"--Yeah, but so, the--the sort of opening irony of the movie is that here's this woman who teaches about zombies all day, it's her job, but she can't recognize one in her real life because she doesn't really believe in the stuff she teaches about. So we had to show Soleil teaching. But we couldn't make it too blatant. It's a balance." (more)
MESSAGES OF RESOLVE here. More here, here, here.
IRAQI CONSTITUTION: From Balkinization:
...Now Nathan Brown (author of the path-breaking Constitutions in a Non-Constitutional World: Arab Basic Laws and the Prospects for Accountable Government) has provided a translation (PDF) of the biggest leak so far--the draft bill of rights for the Iraqi constitution. He has also provided a wonderful commentary on the text.

The highlights? Strongly stated protections for speech, religious liberty, equality under the law, science. Relatively robust protections for women, though more in their capacities as mothers than anything else. A strong prohibition on torture, including an absolute ban on using confessions acquired by torture in court. Many social rights. Very little mention of Shari'a. All in all, this is a very interesting document and shows that the Iraqis are not just copying other countries' constitutions--but also that they are not just copying international human rights agreements either.

TERRIBLE NEWS. Kathy Shaidle reminds us to pray for the first-response personnel as well as for the victims.

Tuesday, July 05, 2005

IF I DIDN'T TELL HER, I COULD LEAVE TODAY: So I knew this guy, one of the smartest guys I've known, and one day we were all sitting in the main college dining hall eating lunch. And he had this Fudgsicle, which he was loving. He was loving it all over his face. The fudge was everywhere. And Ratty (I think she was there?) pointed out that he had festooned his phiz with fudge; to which he replied, "It'll help me with my humility."

In a similar spirit, I should note that I've posted a third part of "Endless Summer." The first two parts have been significantly reworked, as well. This story isn't over--I thought it would be an easy triptych, but, as befits the subject matter, it's gotten messy. I will need to write scenes from (at least) Magda's and Melaney's points of view. So... it's somewhat horrifyingly awful right now. I'm inflicting it on you because some of you have been reading it, and giving excellent advice.

Also, disturbing content, by which I don't mean sex. So, forewarned. Story so far here, most recent episode here.

I don't plan to finish this very soon. Instead, I'll be starting a new story; probably tomorrow; probably "The Zombie Guide to Life."

Your critiques, comments, howls of execration all more than welcome.
KITCHEN ADVENTURE: PAN-ROASTED RIB-EYE STEAKS WITH GORGONZOLA AND SWEET ONION SAUCE. Sounds complicated. Is actually stupidly easy, but expensive. If I were you I would substitute a cheaper cut of meat. Still, delectable, and it makes excellent leftovers.

What you need (cooking for one--mess with the proportions for more, but don't assume that two people = double amount, or four people = quadruple--use common sense) : The smallest rib-eye steak your butcher allows. I tried for 10 oz, but they just didn't have anything that size. A Vidalia onion. Olive oil, salt, pepper, fresh rosemary, heavy cream, Gorgonzola cheese. The actual recipe also called for ham and scallions, but... whatever, I don't care about ham and scallions.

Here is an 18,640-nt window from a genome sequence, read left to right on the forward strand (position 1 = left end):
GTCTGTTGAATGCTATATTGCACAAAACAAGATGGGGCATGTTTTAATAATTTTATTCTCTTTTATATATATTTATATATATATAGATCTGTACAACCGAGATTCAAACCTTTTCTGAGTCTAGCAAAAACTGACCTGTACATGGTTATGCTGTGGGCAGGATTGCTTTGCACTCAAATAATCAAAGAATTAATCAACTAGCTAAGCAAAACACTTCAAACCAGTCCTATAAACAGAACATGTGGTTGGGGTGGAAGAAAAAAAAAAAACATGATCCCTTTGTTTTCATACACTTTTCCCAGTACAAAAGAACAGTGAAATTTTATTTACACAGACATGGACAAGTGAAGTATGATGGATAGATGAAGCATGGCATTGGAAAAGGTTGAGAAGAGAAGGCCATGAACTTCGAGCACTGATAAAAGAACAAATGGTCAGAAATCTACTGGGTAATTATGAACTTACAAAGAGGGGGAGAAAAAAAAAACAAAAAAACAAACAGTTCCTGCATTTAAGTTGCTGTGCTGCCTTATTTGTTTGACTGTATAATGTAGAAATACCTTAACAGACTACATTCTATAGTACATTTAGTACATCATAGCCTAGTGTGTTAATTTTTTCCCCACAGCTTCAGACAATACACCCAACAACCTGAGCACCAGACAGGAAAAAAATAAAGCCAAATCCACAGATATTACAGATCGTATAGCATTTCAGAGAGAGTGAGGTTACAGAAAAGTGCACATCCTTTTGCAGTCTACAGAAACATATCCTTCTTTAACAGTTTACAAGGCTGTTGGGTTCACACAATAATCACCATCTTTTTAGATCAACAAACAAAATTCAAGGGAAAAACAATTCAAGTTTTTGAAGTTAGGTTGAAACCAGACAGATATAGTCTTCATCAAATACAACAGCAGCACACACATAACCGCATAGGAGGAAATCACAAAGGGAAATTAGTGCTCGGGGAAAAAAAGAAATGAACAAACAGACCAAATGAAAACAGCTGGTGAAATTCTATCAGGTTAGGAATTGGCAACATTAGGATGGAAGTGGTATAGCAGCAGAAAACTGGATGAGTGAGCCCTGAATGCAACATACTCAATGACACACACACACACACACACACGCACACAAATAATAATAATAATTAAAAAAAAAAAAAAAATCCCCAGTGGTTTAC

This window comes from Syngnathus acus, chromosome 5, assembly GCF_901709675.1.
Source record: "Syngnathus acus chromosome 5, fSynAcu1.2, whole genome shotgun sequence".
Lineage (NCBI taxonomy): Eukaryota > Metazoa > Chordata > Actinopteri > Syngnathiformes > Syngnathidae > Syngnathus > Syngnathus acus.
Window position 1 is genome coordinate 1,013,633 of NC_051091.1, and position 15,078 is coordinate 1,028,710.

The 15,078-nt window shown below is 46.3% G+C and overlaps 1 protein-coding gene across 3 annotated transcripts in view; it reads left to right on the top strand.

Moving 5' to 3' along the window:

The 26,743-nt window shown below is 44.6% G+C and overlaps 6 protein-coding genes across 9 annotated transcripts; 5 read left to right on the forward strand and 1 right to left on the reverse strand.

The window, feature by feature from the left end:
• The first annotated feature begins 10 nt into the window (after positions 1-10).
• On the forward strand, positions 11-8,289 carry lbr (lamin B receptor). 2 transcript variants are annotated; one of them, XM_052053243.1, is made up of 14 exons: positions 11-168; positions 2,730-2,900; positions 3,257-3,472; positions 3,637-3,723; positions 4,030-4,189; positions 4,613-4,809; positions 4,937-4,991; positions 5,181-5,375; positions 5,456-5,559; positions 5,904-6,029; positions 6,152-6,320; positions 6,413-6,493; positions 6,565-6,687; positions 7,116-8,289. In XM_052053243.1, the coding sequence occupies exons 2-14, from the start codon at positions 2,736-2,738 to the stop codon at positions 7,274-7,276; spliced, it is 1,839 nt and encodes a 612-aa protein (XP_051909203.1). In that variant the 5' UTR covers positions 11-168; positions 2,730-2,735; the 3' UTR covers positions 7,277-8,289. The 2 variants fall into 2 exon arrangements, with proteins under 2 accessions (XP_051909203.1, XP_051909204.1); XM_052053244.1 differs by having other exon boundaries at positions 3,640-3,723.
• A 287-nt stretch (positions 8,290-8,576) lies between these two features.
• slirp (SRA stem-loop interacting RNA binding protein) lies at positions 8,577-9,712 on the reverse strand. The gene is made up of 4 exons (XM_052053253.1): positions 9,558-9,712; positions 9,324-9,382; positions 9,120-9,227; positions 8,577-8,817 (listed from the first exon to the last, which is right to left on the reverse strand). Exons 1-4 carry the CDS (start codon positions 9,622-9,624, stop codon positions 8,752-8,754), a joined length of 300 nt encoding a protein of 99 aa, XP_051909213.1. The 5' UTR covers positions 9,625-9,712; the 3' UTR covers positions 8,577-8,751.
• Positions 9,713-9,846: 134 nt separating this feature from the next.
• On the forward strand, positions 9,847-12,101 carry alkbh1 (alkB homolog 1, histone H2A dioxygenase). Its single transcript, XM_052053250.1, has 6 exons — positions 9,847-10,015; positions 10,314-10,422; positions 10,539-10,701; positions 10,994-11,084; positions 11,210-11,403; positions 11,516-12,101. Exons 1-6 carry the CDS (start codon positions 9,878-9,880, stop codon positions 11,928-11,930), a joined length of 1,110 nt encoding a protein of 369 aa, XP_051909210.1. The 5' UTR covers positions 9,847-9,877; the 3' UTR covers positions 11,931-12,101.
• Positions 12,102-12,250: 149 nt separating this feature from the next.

What I did: Heated oven to 375. Rubbed onion with olive oil, salted it, peppered it. Put it on a foil-covered baking sheet. You're then supposed to bake it, turning two or three times (three, since I am paranoid), until it is slightly soft when pressed, about 35 minutes. (This was not quite what happened. After 35 minutes my onion was totally soft and in need of exactly no further cooking. Next time I will bake it for 27 mins or so. You do it to taste--if it's very soft after 35 mins, don't worry, it will still be delicious.) When onion is cool enough to handle, peel and cut into thin slices.

If your onion is still kinda firm, do the following: In a large frying pan, heat some butter over moderate heat. Add onion, ham if using, and some more salt. Cook, stirring occasionally, until onion is softened but still slightly firm in the center. I didn't do this, because my onion was already quite soft.

In saucepan, add cream, rosemary, and scallion tops if using, and cook until thickened, about five minutes. Stir in Gorgonzola and heat until smooth.

In a big old frying pan, heat olive oil, salt and pepper steak, and cook to taste, turning etc. Top with creamy oniony sauce and enjoy.

How it turned out: Sauce was a bit soupy, but delectable. I don't much care for Gorgonzola, but if you don't use too much (let's say a 1 1/2-inch wedge off a cheese wedge, for one person?), you get a lovely cheesy flavor without the distinctive "imperialist" taste of Gorgo. This recipe cooked the meat medium, perfectly--still pink on the inside, but cooked through. The next day, the meat was still pink on the inside, and when you cut into it, juice still flowed. I think if you try the onion-baking technique, you'll agree with me that it should be used frequently, in much cheaper dishes. All in all, a success--restaurant-rich and much easier than it looks.